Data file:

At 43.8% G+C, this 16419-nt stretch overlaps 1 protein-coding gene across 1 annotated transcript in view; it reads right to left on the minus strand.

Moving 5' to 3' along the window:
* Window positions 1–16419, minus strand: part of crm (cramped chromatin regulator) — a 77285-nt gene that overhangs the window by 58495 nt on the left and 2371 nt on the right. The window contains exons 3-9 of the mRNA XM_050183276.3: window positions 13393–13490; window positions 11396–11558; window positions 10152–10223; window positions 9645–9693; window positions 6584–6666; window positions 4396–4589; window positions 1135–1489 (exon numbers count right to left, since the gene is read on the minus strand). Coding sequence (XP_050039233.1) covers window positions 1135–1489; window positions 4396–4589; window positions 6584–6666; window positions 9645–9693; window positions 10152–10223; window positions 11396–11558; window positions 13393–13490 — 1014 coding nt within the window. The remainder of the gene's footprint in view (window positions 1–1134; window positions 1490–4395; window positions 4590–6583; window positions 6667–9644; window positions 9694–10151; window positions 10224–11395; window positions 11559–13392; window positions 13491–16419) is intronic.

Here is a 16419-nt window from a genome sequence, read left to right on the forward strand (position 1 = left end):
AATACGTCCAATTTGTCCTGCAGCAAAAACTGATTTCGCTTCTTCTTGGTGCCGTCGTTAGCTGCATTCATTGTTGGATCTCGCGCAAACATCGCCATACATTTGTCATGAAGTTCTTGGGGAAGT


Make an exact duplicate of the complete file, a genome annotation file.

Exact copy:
At 43.8% G+C, this 16419-nt stretch overlaps 1 protein-coding gene across 1 annotated transcript in view; it reads right to left on the minus strand.

Moving 5' to 3' along the window:
* Window positions 1–16419, minus strand: part of crm (cramped chromatin regulator) — a 77285-nt gene that overhangs the window by 58495 nt on the left and 2371 nt on the right. The window contains exons 3-9 of the mRNA XM_050183276.3: window positions 13393–13490; window positions 11396–11558; window positions 10152–10223; window positions 9645–9693; window positions 6584–6666; window positions 4396–4589; window positions 1135–1489 (exon numbers count right to left, since the gene is read on the minus strand). Coding sequence (XP_050039233.1) covers window positions 1135–1489; window positions 4396–4589; window positions 6584–6666; window positions 9645–9693; window positions 10152–10223; window positions 11396–11558; window positions 13393–13490 — 1014 coding nt within the window. The remainder of the gene's footprint in view (window positions 1–1134; window positions 1490–4395; window positions 4590–6583; window positions 6667–9644; window positions 9694–10151; window positions 10224–11395; window positions 11559–13392; window positions 13491–16419) is intronic.

Here is a 16419-nt window from a genome sequence, read left to right on the forward strand (position 1 = left end):
AATACGTCCAATTTGTCCTGCAGCAAAAACTGATTTCGCTTCTTCTTGGTGCCGTCGTTAGCTGCATTCATTGTTGGATCTCGCGCAAACATCGCCATACATTTGTCATGAAGTTCTTGGGGAAGT